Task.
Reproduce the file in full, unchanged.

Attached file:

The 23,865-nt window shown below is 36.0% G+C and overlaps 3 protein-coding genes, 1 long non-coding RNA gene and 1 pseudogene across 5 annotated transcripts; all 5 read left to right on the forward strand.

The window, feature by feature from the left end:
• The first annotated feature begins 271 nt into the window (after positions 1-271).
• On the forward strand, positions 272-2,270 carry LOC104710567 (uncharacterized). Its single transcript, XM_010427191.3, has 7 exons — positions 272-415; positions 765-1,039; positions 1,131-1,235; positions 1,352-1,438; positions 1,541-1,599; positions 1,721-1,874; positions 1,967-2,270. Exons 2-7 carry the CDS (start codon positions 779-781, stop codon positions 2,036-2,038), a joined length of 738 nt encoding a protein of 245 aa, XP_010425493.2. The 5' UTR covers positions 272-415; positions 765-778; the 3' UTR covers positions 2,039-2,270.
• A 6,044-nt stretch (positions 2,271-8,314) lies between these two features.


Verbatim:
The 23,865-nt window shown below is 36.0% G+C and overlaps 3 protein-coding genes, 1 long non-coding RNA gene and 1 pseudogene across 5 annotated transcripts; all 5 read left to right on the forward strand.

The window, feature by feature from the left end:
• The first annotated feature begins 271 nt into the window (after positions 1-271).
• On the forward strand, positions 272-2,270 carry LOC104710567 (uncharacterized). Its single transcript, XM_010427191.3, has 7 exons — positions 272-415; positions 765-1,039; positions 1,131-1,235; positions 1,352-1,438; positions 1,541-1,599; positions 1,721-1,874; positions 1,967-2,270. Exons 2-7 carry the CDS (start codon positions 779-781, stop codon positions 2,036-2,038), a joined length of 738 nt encoding a protein of 245 aa, XP_010425493.2. The 5' UTR covers positions 272-415; positions 765-778; the 3' UTR covers positions 2,039-2,270.
• A 6,044-nt stretch (positions 2,271-8,314) lies between these two features.